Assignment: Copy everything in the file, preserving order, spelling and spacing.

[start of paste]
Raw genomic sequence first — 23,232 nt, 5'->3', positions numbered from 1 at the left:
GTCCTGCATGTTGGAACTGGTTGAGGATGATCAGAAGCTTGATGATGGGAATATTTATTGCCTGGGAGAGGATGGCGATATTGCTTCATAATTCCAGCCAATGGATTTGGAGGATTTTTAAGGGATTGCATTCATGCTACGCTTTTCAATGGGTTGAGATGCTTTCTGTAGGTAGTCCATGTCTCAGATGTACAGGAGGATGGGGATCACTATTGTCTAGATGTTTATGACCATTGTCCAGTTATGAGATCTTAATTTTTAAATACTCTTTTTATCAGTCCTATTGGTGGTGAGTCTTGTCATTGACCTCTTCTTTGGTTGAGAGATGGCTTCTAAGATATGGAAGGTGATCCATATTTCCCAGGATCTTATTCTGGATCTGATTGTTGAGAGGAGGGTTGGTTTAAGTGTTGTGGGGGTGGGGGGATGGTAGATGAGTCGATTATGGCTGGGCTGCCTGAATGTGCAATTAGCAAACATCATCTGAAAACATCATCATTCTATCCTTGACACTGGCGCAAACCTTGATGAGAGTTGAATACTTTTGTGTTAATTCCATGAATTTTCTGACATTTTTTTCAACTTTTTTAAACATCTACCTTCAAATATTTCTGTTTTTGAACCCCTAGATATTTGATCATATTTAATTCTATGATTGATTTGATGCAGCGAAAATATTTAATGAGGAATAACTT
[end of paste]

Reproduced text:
Raw genomic sequence first — 23,232 nt, 5'->3', positions numbered from 1 at the left:
GTCCTGCATGTTGGAACTGGTTGAGGATGATCAGAAGCTTGATGATGGGAATATTTATTGCCTGGGAGAGGATGGCGATATTGCTTCATAATTCCAGCCAATGGATTTGGAGGATTTTTAAGGGATTGCATTCATGCTACGCTTTTCAATGGGTTGAGATGCTTTCTGTAGGTAGTCCATGTCTCAGATGTACAGGAGGATGGGGATCACTATTGTCTAGATGTTTATGACCATTGTCCAGTTATGAGATCTTAATTTTTAAATACTCTTTTTATCAGTCCTATTGGTGGTGAGTCTTGTCATTGACCTCTTCTTTGGTTGAGAGATGGCTTCTAAGATATGGAAGGTGATCCATATTTCCCAGGATCTTATTCTGGATCTGATTGTTGAGAGGAGGGTTGGTTTAAGTGTTGTGGGGGTGGGGGGATGGTAGATGAGTCGATTATGGCTGGGCTGCCTGAATGTGCAATTAGCAAACATCATCTGAAAACATCATCATTCTATCCTTGACACTGGCGCAAACCTTGATGAGAGTTGAATACTTTTGTGTTAATTCCATGAATTTTCTGACATTTTTTTCAACTTTTTTAAACATCTACCTTCAAATATTTCTGTTTTTGAACCCCTAGATATTTGATCATATTTAATTCTATGATTGATTTGATGCAGCGAAAATATTTAATGAGGAATAACTT